As part of American Archives Month, the Gerard Manley Hopkins, S.J. Special Collections will host an Open House! Highlights include:
Pre-Columbian Pottery Research and Exhibit
Summer scholar Collin Petersen, Philosophy ’21, will discuss his research into the university’s collection of Pre-Columbian Pottery. On display during the Open House and afterward is a new exhibit of the pottery curated by Petersen.
Faculty Scholar Will Discuss Opioid Crisis
Peter Clark, S.J., Ph.D., Professor and Director of Clinical Bioethics and student members of the Opioid Task Force will be on hand to answer questions about the epidemic sweeping the nation.
Materials and Q/A related to Dennis J. Comey, S.J.: The Waterfront Peacemaker
Dennis Comey, S.J. was a labor arbitrator of Philadelphia dock disputes during the 1950s and founder of the Institute of Industrial Relations (later Comey Institute) at Saint Joseph’s College (University). View original materials from the Archives related to Fr. Comey and ask questions of former Institute director John Lavin.
In addition, there will be many unique objects, textiles, documents and photos from the university’s collection.
Stop by — we’d love to see you!
Thursday, October 24, 11am – 1pm
Post Learning Commons Third Floor
Delaware Valley Archivists Group has a full calendar listing and descriptions of Archives Month Philly events.
Recently, staff of Drexel Library have organized materials relating to Bernard R. Hubbard, S.J., affectionately known as “The Glacier Priest.” The digital exhibit contains photographs, maps and articles as well as links to fascinating information on the Arctic at that time.
Also on display in Drexel Library are photographs and ephemera relating to Hubbard and his visits to Saint Joseph’s University during the 1930’s-1950’s. The exhibit, located on the second floor at the end of the main staircase, runs September – October, 2019.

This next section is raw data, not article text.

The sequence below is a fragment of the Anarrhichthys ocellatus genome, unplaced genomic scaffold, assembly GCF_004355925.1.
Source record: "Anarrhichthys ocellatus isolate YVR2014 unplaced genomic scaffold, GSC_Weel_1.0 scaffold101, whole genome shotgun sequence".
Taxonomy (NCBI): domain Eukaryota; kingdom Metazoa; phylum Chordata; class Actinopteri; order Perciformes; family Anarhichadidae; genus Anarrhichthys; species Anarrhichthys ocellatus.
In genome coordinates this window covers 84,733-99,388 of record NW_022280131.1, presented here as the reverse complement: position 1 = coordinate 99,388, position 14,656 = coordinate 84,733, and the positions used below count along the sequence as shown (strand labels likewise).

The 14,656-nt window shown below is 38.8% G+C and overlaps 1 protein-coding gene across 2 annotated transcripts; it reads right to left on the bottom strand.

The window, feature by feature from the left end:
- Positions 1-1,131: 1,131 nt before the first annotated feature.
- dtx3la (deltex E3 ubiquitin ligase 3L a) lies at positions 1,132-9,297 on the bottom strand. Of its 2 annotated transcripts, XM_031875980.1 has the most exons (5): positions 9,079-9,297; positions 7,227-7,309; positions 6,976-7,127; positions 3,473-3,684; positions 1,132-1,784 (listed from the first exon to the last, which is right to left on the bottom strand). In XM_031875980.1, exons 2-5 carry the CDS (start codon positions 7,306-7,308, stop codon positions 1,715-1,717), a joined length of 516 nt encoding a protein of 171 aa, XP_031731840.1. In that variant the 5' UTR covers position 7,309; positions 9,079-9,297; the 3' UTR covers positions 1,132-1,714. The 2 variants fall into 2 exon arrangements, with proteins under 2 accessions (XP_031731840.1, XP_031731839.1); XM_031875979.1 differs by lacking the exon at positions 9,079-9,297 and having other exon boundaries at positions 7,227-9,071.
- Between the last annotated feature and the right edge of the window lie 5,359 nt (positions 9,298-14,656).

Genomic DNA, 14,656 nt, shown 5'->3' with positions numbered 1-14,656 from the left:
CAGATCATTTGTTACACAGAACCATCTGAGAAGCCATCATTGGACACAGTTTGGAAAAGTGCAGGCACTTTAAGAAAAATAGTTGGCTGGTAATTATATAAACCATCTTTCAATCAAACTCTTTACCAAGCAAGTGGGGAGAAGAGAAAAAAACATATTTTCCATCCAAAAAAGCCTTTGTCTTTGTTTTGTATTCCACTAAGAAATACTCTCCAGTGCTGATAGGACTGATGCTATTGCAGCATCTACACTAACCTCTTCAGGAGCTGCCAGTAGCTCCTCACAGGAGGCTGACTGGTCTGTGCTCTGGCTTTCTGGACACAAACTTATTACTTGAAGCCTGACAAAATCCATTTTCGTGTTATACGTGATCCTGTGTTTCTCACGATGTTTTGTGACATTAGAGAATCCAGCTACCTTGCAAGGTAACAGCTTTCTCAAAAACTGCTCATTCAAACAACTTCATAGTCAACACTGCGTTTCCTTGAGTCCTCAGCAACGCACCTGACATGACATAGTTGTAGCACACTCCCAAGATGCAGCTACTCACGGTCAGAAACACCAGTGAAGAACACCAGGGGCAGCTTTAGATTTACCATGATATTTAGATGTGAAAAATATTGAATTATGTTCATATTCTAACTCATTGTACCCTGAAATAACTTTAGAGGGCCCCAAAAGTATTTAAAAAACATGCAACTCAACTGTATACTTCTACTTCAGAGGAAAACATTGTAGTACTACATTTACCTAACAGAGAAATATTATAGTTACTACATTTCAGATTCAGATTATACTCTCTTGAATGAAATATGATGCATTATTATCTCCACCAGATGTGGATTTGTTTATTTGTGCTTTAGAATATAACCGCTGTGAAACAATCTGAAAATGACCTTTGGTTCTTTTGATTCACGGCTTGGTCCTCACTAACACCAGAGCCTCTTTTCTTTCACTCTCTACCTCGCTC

The Reverend Bernard R. Hubbard, S.J. (1888-1962), former Head of the Department of Geology at the University of Santa Clara, California, was a celebrated explorer who studied geology, volcanology, ichthyology, oceanography and paleontology. In later expeditions he shifted his focus to the study and documentation the Arctic people and their way of life.
His nickname, “Der Gletscher Pfarrer” (“the Glacier Priest”), was earned while studying theology in Austria and spending time in the Austrian Alps. From 1927 to 1962 he led over thirty scientific expeditions into regions of Alaska and the Arctic.
Father Hubbard took thousands of photographs and recorded thousands of feet of motion picture film. Father Hubbard’s writings and lectures helped popularize Alaska and Arctic regions.
Take a few minutes and acquaint yourself with this fascinating man. Come to the Open House in the Archives and Special Collections on October 24th from 11 am to 1 pm and browse the display case while you are in the building!
If you have been to the Special Collections on the 3rd floor of the Post Learning Commons lately, you may have noticed some pottery on display. Glancing briefly at these items, it would seem they are quite old. In fact, these objects pre-date Christopher Columbus’ voyage to the Americas in 1492. Hence, they are classified as “pre-Columbian.”
Earthenware created by indigenous cultures inhabiting the Andean mountain region of South America, many items depict familiar things. Often found at burial sites, the pottery includes animals, people, and religious deities.
This exhibit of pre-Columbian pottery will be up through the end of the spring semester. Stop by and spend a few minutes contemplating these works.
An internationally renowned Hopkins scholar and Emeritus Professor of English at Saint Joseph’s University, Joseph J. Feeney, S.J. is a lively and engaging speaker. Please join us as he presents “A Love Letter to Gerard Manley Hopkins, Jesuit Poet: On the Centennial of His First Book of Poems”
March 5, 2019
Post Learning Commons, 2nd Floor
Wachterhauser Seminar Room
Gerard Manley Hopkins, S.J. was a little-known English priest and poet during the latter part of the 19th Century. It was not until 1918, almost 30 years after Hopkins’ death, that his friend, Robert Bridges, Poet Laureate of the United Kingdom, compiled and edited the first collection of his poems. Since that time, Hopkins has been recognized as one of the major poets of the Victorian Era. Today, his poems, such as, “The Wreck of the Deutschland,” “The Windhover,” and “God’s Grandeur” are printed in numerous languages and enjoyed around the world.